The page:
If kidney disease is suspected, your vet will usually start the diagnosis by doing two tests, one using a blood sample and one using a urine sample from your pet. Blood samples can usually be tested in-house (at the surgery) although vets may also send blood to an external lab for further extensive testing. Urine can be collected by taking your dog for a walk and catching a sample in a sterile dish. Urine is also sometimes taken by ‘cystocentesis’ where a needle is inserted into the bladder through the abdominal wall and urine drawn off in a syringe. When a cat or dog has evidence of renal failure the blood sample will show higher than normal levels of waste products (which are not being correctly filtered by the kidneys) such as urea and creatinine in the blood and depending on the stage and severity there may be evidence of dehydration, anaemia and salt/mineral imbalances. The changes seen in a urine sample when the kidneys are starting to fail is that the urine is more dilute than it should be and often there might be traces of protein present. Further testing is beneficial to look for the original cause of the kidney failure as in some cases there may be further treatment options arising from this. Ultrasound scans, urine culture, blood pressure measurement, regular blood monitoring of potassium, phosphate, calcium, urea and creatinine and checking for protein loss in the urine are all options for monitoring and developing and adapting treatment plans. The International Renal Interest Society (1) have specific guidelines on staging and treating renal disease. Treatment options will depend on which stage of kidney/renal disease your pet has.
There are many different causes for the loss of kidney function and often it is impossible to tell the original causative factor
Sadly, chronic kidney disease is a progressive and terminal disease and as such treatment is palliative and revolves around reducing the workload of the kidneys and preventing further damage and treating any consequences as they arise. Unfortunately, kidney transplants are not readily available for animals in the UK and are cost prohibitive, so this is not an option at present.
Animals with kidney disease, chronic or acute, will benefit from intra-venous fluids, to rehydrate them and correct their salt imbalances. This may be done over the course of a few days to weeks, depending on the severity, in the vet hospital. Sometimes the vet will recommend the owner to give fluids sub-cutaneously (under the skin) at home in the long-term.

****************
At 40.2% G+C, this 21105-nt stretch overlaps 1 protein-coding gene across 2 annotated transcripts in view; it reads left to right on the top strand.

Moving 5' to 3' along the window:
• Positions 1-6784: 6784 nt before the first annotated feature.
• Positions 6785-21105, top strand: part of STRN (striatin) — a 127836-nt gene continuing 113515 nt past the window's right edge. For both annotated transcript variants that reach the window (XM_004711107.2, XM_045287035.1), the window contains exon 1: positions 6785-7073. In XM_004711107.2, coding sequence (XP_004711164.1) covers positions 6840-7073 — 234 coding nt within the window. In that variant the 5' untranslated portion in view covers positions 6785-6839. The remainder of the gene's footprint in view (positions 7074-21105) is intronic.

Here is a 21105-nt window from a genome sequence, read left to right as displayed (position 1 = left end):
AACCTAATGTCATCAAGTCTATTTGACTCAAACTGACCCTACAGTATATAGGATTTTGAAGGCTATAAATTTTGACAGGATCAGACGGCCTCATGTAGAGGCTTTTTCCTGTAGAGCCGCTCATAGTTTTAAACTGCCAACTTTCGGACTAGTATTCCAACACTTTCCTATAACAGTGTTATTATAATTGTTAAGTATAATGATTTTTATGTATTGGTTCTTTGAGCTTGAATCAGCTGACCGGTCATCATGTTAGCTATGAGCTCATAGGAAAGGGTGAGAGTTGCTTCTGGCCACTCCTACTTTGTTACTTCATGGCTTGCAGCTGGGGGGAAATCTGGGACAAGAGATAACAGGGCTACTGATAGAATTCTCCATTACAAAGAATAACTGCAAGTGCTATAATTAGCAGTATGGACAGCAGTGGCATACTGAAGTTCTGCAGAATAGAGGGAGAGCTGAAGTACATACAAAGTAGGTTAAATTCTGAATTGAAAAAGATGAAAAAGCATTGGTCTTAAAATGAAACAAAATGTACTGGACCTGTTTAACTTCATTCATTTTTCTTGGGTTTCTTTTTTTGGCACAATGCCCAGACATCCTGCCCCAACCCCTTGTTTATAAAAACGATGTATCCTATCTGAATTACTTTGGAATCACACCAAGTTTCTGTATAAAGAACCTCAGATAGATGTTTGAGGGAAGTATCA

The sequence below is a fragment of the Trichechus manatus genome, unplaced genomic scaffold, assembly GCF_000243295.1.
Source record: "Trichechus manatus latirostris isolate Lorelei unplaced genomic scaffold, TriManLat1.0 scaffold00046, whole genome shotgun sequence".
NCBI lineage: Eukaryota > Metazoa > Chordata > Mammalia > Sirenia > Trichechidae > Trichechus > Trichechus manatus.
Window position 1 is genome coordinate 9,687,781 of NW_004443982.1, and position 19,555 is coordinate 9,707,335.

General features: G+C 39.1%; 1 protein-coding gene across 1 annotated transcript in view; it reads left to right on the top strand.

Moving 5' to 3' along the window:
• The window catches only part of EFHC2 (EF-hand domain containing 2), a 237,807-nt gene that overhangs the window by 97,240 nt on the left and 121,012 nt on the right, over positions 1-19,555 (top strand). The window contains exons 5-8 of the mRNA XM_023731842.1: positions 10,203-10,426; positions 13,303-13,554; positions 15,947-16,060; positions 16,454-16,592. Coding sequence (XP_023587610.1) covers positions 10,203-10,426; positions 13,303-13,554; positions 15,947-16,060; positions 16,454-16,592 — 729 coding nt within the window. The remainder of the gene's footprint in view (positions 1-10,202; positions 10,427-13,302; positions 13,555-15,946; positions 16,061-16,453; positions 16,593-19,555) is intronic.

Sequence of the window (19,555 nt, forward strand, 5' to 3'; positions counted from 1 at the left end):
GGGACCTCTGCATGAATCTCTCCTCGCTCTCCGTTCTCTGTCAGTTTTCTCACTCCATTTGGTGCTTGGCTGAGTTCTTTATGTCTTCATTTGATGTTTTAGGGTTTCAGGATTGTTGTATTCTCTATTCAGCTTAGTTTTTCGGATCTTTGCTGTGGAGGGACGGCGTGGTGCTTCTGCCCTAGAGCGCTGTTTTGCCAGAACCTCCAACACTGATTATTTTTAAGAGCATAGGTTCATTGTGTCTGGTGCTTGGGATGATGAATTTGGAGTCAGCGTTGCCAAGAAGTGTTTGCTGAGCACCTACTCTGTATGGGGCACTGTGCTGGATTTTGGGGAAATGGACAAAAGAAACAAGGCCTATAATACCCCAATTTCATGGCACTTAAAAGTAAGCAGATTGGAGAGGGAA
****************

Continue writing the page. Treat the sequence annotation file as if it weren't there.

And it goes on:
Some animals can feel sick, and medications can be given to stop the nausea and stimulate appetite, and then they can be tempted to eat. Diet is very important, and a special kidney or renal diet is required. These diets restrict phosphate and sodium and contain high energy with restricted high-quality protein. Additionally, studies show that a reduced phosphorus diet as opposed to a normal pet food, can increase the life span of a dog or cat with renal failure significantly (3).
Management of vomiting, inappetence, high blood pressure and phosphate and potassium levels and anaemia may all be required. A useful resource for treatment options in cats is provided by International Cat Care (2)
Regular blood or urine tests are also a useful way to pick up early kidney disease, but these will not flag up a problem until over 60% of kidney function has been lost, and not all dogs and cats cooperate with this! Some vet practices, such as offer senior cat MOT health checks which include a blood test to check kidney function and can give you kits to collect urine samples from the litter tray and bring back to us for testing.Once diagnosed, there are things you can do at home, after instruction from your vet to give your pet the best possible quality of life. These include:
Providing adequate hydration - this may involve you giving fluids under the skin if the vet has directed. Plenty of fresh water in different bowls or even water fountains or running taps, which can encourage drinking. It could be tempting, if your pet is urinating more and possibly in the house, to withhold water, but this is not advised and will worsen the condition of the kidneys.
Feeding the correct diet ensuring you pet eats regularly, this is usually with a prescription kidney diet which is lower in sodium, phosphorus and high-quality protein, and comes in wet or dry varieties.
Ensuring medications are given regularly and correctly if they have been advised by the vet.
Unfortunately, chronic kidney disease cannot be cured, but the progression can be slowed with the correct management of diet and medications, and the patient can usually live for a few months to years depending on the severity, and the commitment of the owner.
Chloe White, BVSc BSc MRCVS & Katie Alder, Head RVN